We still have to discuss interracial relationships in 2015 and that’s a little bit sad. Perhaps that’s because we think they should be more prevalent than they are. However, social scientists don’t lie and we are simply more likely to spend time around those who look like us, especially in terms of race and class.
One statistic that always seems to be talked about is that the least coupled interracial group are Black Women and White men. Considering that this match has one of the least chances of divorce, if they were to tie the knot, it still seems that there is a sort of invisible wall that prevents us from seeing this couple in higher statistics. I asked a few people what they thought about this, and I’ve come to conclusion there are five major reasons we’re not seeing more Black women and White men dating:
1. Black Women Are Spoiled
Black women are spoiled mostly by having grown up around Black men. And I think most Black women can attest to the reality that Black men are simply more forward about their interest. Of course, this does not apply to every single Black man on the planet. But in general, Black men have no qualms about walking up to a woman and immediately informing her of their interested. In my personal experience and in my societal observations, White men do tend to be a little more conservative about this. I’m not saying this is true for all White men, but it might be true, generally speaking. All that said, Black women are culturally used to being approached and the lack of approach indicates to them a lack of interest. (Even if that’s not actually true).
2. White Men Are Intimidated
Black women do not like to hear this, but we can come off intimidating. And if you ask many (American) White guys, they will in fact tell you they are intimidated. I notably say American because I have noticed that White men from other parts of the world do not get intimidated in the presence of Black women. Perhaps it has more to do with expectation that reality, but many White men seem to feel that asking Black women out has a high-risk, low-reward likelihood. So perhaps there is some loss of intercultural cultural communication in how Black women and White men view each other as potential dating partners.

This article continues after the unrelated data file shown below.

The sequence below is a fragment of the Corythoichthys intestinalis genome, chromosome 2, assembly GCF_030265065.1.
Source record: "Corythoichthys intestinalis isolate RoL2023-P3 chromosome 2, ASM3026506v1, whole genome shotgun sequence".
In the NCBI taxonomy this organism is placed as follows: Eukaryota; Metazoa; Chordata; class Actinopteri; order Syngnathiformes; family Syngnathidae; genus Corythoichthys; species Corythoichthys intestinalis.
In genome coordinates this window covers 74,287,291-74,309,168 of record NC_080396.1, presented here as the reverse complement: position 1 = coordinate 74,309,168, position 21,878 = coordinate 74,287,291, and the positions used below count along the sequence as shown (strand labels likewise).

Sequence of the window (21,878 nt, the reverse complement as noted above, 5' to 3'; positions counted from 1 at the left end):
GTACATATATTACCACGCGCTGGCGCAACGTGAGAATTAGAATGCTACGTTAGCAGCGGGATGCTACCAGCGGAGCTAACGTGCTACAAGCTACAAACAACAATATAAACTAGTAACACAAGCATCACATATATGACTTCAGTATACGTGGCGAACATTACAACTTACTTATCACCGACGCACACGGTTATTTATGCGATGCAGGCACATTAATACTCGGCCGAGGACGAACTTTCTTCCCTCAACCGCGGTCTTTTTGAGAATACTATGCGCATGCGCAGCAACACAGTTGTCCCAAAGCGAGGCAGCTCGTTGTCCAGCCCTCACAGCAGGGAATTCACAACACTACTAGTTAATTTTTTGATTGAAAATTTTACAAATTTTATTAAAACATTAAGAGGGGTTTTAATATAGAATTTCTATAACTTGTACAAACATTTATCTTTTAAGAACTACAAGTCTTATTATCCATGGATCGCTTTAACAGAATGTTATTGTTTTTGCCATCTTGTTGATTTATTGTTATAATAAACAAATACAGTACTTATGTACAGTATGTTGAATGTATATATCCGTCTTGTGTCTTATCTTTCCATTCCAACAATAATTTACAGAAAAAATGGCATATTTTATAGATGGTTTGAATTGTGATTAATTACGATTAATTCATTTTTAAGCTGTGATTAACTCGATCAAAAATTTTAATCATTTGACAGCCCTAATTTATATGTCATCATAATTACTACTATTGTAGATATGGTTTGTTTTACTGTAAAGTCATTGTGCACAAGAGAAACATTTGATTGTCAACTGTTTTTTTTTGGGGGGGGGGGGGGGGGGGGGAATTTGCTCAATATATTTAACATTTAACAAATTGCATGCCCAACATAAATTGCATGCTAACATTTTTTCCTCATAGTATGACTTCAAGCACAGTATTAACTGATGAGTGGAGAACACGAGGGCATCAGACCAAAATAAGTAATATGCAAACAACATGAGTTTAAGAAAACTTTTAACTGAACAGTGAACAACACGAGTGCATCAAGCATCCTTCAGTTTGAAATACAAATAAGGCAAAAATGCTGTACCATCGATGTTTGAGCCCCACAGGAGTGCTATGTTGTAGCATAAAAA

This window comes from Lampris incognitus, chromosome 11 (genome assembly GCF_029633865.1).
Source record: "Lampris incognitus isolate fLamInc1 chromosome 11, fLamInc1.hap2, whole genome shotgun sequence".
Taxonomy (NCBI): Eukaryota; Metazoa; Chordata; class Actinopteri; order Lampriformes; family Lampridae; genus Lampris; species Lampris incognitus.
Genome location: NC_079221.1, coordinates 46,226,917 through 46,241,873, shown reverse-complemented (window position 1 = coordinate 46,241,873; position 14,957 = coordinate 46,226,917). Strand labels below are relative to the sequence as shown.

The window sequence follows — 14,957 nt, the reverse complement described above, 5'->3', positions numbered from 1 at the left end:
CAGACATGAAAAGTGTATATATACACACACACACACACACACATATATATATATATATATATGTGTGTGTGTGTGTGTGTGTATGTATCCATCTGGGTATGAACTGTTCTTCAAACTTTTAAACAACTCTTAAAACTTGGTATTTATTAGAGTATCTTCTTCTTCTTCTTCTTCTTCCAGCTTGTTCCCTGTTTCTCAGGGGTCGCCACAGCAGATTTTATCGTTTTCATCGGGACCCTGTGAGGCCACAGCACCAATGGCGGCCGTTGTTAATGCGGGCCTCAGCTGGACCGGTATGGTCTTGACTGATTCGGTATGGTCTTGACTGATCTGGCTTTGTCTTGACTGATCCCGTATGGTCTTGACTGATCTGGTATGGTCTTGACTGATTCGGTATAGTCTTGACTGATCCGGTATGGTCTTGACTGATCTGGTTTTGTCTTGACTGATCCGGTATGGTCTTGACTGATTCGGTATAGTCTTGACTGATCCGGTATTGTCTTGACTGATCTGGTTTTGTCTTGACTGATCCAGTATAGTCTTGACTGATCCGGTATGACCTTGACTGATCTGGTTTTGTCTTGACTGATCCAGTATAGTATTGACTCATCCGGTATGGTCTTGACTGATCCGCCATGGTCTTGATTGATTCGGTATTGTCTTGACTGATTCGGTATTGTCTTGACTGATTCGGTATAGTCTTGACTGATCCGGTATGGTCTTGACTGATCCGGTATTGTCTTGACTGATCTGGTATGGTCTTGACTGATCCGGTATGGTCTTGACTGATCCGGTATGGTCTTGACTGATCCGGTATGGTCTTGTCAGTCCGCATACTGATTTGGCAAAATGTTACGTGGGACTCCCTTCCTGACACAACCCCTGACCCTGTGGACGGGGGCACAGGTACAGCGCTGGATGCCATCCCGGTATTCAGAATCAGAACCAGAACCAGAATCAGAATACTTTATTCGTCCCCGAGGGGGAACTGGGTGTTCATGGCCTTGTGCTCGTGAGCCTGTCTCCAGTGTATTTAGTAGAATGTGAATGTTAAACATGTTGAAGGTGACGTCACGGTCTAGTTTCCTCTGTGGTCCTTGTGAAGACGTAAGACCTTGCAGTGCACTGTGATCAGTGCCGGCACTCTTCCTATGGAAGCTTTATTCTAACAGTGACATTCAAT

3. Stereotypes & Representations
Ah, stereotypes. We can never seem to get away from them. On both sides I would say that Black women and White men have inaccurate stereotypes about each other. Many of them have to do with attraction. But the bottom line stereotype is that White men are less likely to be attracted to Black women, and even when they are, it’s only a “certain type of Black women.” And the same goes for Black women–that they are uninterested in White men because they are not attracted to them. Or there’s a wrong notion that White men may only be interested in Black women as fetishes. Well, I’m here to let the cat out of the bag: White men are attracted to Black women, Black women are attracted to White men. And we all need to do better at admitting it.
4. Politics & History
Everything is political. Now it may be an uncomfortable truth, but especially as far as Black American women are concerned, there is a negative historical relationship that exists between them and White men. Historically situated as oversexualized and/or caricatured in the most demeaning ways, those cultural memories are not to be treated lightly. Because like it or not, history affects perceptions to this day. This is probably the most serious of the reasons, and maybe it is the one that all of America, needs to consider discussing more. The more honest we are about this, the more I think, it is likely to be overcome on an individual basis.
5. Black Women’s Hair
Oh Black women and our hair. We know all too well that it doesn’t define us and if we don’t, we should. Many of us do not want to have to explain the wonders of our hair. We always slightly hope that somehow a person of a different racial or cultural background just knows. Truth is Black hair comes in all different textures and while it is understandable why we can be so defensive about hair, we need to recognize that a lack of knowledge on the part of White men does not equate to a lack of wanting to know. And maybe we too can do some soul-searching ourselves about why we would hesitate to teach someone who we’re romantically involved with. Because really, at the end of the day, they’re guys. And well, guys don’t care about our hair as much as we do. And I’d say, that’s a good thing.